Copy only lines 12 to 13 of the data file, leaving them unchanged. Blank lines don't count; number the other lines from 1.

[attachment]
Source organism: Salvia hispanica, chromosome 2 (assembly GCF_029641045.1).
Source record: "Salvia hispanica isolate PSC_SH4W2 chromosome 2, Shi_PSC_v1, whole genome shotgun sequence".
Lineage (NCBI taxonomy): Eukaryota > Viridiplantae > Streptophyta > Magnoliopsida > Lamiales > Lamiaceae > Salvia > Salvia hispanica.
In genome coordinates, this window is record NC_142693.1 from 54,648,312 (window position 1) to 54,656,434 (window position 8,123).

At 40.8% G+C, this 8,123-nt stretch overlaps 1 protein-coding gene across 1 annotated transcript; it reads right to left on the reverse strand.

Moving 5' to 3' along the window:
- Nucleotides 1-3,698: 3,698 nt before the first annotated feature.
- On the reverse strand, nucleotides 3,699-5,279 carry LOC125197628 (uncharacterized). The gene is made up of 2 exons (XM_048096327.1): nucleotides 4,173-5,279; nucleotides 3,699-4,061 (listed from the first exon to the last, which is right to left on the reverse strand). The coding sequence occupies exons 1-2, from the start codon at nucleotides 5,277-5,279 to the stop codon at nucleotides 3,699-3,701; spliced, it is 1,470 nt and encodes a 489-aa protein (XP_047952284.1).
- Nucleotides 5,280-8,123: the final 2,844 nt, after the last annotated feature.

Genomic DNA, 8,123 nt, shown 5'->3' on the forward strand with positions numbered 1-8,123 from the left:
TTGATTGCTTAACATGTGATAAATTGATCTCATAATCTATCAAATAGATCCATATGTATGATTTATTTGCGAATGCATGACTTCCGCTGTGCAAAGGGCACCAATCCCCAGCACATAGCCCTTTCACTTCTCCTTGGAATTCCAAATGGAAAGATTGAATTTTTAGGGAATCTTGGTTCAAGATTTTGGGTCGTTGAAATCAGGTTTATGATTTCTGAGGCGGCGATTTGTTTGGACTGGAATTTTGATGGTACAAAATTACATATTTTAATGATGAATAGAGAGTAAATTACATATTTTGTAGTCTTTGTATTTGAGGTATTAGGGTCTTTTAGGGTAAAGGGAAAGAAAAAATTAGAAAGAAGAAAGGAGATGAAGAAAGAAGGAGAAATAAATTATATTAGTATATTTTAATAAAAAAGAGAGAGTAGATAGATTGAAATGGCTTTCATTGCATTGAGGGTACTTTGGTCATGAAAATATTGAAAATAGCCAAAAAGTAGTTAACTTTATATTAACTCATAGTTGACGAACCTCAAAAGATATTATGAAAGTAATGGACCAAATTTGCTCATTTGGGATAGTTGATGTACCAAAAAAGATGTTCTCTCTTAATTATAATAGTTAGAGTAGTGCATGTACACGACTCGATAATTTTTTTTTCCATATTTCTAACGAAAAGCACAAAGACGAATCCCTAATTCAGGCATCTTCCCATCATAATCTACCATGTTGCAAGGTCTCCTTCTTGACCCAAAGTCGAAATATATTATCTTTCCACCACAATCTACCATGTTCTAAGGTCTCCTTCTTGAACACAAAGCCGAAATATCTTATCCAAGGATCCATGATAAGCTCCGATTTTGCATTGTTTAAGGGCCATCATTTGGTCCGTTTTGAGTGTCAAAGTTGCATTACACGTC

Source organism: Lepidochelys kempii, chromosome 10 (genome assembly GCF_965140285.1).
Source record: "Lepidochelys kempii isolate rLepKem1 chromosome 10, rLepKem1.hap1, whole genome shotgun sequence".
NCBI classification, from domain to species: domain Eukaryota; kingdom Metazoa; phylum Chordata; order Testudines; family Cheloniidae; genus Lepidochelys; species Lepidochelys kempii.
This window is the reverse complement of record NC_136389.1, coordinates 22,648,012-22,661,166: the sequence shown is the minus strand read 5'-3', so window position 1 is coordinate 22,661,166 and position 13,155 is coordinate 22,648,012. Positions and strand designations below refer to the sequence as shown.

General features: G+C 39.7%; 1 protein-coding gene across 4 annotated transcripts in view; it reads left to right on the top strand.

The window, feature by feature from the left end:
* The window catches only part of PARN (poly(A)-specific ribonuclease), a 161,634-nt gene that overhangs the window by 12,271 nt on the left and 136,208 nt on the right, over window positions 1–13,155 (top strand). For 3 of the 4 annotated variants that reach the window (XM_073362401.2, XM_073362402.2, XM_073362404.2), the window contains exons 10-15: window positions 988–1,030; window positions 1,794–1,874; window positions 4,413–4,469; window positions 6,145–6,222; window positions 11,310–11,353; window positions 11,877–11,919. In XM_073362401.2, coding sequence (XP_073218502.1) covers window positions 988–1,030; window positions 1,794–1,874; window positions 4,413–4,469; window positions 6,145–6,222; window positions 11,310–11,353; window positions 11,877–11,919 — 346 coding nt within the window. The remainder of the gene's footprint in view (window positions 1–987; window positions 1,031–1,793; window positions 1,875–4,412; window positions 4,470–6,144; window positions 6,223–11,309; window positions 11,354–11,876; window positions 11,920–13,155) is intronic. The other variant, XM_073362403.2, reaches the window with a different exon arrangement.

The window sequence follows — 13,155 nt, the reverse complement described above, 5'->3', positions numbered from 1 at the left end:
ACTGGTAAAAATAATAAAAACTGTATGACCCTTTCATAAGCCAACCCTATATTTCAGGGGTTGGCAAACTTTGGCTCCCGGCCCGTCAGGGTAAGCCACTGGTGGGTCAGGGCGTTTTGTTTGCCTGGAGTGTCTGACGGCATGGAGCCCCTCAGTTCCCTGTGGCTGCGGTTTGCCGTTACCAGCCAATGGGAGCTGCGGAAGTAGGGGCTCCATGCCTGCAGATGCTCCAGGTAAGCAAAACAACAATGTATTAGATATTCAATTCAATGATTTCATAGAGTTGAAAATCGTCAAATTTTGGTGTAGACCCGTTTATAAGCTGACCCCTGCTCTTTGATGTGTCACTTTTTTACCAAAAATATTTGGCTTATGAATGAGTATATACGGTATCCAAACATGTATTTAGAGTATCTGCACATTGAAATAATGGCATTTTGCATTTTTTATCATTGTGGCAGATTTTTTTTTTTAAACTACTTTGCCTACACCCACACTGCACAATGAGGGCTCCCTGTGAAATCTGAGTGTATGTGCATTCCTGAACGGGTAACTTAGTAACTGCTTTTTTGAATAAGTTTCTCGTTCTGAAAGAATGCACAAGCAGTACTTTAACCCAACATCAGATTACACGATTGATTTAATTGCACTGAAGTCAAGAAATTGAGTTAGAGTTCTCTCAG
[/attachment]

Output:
Source organism: Lepidochelys kempii, chromosome 10 (genome assembly GCF_965140285.1).
Source record: "Lepidochelys kempii isolate rLepKem1 chromosome 10, rLepKem1.hap1, whole genome shotgun sequence".